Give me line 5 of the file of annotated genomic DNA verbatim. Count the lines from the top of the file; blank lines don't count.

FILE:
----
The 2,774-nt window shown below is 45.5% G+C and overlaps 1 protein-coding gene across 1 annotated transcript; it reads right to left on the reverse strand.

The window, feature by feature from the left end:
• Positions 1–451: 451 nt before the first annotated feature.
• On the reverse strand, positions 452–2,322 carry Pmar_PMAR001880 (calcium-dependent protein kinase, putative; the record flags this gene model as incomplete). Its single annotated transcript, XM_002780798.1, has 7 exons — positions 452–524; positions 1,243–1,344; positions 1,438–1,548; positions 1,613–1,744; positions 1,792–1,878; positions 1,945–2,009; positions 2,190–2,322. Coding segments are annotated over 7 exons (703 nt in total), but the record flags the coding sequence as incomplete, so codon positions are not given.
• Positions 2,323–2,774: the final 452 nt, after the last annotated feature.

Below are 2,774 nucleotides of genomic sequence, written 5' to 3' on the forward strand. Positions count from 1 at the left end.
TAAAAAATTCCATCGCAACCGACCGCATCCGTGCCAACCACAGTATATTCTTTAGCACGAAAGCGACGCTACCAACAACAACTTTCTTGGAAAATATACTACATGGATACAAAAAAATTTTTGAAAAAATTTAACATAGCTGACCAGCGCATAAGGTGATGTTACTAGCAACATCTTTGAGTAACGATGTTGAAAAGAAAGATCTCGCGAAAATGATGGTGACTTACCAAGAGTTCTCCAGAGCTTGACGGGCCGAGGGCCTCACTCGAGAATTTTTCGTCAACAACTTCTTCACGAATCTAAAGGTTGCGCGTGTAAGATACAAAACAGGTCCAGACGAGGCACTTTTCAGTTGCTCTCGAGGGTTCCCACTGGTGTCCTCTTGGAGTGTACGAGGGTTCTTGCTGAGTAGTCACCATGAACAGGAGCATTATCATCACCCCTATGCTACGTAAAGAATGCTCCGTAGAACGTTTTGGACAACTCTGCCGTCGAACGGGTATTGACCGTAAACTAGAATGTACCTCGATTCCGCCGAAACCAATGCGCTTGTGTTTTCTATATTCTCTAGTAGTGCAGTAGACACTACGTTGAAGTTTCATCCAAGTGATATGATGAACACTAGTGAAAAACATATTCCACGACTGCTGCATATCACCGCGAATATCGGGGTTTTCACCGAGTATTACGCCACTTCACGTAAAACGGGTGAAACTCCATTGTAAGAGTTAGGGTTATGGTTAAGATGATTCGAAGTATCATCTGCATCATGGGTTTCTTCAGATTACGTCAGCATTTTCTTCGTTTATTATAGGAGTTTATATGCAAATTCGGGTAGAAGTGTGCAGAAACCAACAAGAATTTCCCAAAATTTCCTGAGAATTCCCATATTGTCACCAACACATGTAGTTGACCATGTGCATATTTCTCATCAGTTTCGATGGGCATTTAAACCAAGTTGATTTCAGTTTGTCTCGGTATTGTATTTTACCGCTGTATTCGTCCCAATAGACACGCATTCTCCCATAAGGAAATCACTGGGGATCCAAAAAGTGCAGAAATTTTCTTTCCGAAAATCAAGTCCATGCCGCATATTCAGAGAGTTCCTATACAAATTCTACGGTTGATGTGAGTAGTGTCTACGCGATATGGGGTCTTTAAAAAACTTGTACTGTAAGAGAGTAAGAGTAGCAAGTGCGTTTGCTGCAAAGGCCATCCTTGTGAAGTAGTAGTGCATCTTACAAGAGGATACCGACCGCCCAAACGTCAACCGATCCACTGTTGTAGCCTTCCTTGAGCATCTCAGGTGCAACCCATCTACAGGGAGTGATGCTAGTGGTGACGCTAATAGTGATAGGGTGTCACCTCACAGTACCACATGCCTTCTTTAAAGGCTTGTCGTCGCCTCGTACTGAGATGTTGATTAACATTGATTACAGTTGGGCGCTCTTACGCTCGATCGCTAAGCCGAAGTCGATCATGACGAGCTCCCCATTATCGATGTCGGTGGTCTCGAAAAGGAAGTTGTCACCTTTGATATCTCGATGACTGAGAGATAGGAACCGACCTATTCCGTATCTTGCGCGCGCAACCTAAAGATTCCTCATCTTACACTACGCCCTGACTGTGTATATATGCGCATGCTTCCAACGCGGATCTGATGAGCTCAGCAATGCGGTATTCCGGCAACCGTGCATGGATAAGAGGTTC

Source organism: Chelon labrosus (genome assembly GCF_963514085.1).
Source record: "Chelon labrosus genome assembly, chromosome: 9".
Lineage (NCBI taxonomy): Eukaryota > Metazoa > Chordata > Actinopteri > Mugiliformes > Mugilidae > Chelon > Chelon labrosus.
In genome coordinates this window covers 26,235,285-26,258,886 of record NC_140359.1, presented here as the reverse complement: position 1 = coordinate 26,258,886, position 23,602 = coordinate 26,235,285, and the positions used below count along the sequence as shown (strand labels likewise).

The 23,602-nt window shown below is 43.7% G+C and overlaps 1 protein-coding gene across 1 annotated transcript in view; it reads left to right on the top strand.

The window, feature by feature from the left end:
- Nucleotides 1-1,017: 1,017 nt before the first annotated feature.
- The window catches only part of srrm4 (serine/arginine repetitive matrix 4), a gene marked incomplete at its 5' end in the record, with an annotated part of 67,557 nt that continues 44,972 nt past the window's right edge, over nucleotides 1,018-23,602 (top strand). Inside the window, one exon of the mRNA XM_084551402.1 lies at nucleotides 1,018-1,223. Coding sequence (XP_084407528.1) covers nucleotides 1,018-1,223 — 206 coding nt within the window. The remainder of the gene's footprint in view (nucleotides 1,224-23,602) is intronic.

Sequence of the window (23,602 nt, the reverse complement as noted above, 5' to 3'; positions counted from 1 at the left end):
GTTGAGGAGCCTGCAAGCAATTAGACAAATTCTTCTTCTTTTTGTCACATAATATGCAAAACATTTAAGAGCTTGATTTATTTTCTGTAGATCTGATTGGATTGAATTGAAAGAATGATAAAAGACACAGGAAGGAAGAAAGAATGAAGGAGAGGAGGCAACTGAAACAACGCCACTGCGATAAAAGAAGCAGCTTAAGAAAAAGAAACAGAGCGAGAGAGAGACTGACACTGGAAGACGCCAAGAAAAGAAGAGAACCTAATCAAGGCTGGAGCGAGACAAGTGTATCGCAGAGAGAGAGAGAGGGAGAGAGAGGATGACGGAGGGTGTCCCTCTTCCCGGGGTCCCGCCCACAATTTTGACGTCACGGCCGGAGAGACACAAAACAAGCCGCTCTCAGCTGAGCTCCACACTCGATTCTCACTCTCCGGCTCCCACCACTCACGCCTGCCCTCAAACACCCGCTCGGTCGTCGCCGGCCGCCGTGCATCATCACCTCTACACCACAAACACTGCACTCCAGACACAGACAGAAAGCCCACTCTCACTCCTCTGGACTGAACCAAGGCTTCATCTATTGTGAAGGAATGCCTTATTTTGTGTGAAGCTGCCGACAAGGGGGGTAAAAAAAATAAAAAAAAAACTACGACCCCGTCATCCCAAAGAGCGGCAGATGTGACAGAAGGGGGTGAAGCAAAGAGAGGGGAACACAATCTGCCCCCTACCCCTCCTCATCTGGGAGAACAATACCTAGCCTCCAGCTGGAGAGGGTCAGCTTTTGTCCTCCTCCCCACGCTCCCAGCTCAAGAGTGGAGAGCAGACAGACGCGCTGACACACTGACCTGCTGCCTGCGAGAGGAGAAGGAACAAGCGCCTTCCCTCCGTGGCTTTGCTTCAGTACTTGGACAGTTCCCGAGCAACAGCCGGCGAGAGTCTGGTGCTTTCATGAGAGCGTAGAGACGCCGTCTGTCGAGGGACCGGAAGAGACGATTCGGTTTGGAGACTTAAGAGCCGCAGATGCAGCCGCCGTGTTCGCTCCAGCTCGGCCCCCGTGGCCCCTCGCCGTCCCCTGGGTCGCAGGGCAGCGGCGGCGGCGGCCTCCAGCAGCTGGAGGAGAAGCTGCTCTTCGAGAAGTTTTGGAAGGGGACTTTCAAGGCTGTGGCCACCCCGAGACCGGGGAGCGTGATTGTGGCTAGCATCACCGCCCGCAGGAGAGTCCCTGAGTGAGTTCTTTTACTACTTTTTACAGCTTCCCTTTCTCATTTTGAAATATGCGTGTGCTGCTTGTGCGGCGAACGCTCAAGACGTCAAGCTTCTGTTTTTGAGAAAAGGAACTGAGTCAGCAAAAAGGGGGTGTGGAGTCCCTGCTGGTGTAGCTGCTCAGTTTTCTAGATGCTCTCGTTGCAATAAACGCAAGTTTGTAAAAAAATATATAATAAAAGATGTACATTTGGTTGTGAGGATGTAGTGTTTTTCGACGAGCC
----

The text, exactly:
• Positions 2,323–2,774: the final 452 nt, after the last annotated feature.